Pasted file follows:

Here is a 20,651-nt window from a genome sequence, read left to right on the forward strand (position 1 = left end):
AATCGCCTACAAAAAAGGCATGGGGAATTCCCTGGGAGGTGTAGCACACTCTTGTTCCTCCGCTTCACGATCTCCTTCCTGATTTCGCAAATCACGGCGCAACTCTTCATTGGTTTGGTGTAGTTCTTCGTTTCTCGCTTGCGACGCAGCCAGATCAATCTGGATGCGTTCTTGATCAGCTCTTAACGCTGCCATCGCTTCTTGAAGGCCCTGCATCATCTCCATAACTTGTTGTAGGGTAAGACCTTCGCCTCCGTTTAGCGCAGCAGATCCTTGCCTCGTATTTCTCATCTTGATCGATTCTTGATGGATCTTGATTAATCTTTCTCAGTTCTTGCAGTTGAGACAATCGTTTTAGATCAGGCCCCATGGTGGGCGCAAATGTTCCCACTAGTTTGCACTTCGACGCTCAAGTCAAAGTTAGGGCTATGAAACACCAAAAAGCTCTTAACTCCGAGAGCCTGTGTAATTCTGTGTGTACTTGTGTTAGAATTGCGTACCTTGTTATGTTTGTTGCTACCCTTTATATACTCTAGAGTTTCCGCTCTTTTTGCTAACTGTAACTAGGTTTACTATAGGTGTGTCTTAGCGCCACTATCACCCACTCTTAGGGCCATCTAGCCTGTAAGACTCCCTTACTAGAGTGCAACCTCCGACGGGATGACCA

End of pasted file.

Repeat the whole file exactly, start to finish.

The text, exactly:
Here is a 20,651-nt window from a genome sequence, read left to right on the forward strand (position 1 = left end):
AATCGCCTACAAAAAAGGCATGGGGAATTCCCTGGGAGGTGTAGCACACTCTTGTTCCTCCGCTTCACGATCTCCTTCCTGATTTCGCAAATCACGGCGCAACTCTTCATTGGTTTGGTGTAGTTCTTCGTTTCTCGCTTGCGACGCAGCCAGATCAATCTGGATGCGTTCTTGATCAGCTCTTAACGCTGCCATCGCTTCTTGAAGGCCCTGCATCATCTCCATAACTTGTTGTAGGGTAAGACCTTCGCCTCCGTTTAGCGCAGCAGATCCTTGCCTCGTATTTCTCATCTTGATCGATTCTTGATGGATCTTGATTAATCTTTCTCAGTTCTTGCAGTTGAGACAATCGTTTTAGATCAGGCCCCATGGTGGGCGCAAATGTTCCCACTAGTTTGCACTTCGACGCTCAAGTCAAAGTTAGGGCTATGAAACACCAAAAAGCTCTTAACTCCGAGAGCCTGTGTAATTCTGTGTGTACTTGTGTTAGAATTGCGTACCTTGTTATGTTTGTTGCTACCCTTTATATACTCTAGAGTTTCCGCTCTTTTTGCTAACTGTAACTAGGTTTACTATAGGTGTGTCTTAGCGCCACTATCACCCACTCTTAGGGCCATCTAGCCTGTAAGACTCCCTTACTAGAGTGCAACCTCCGACGGGATGACCA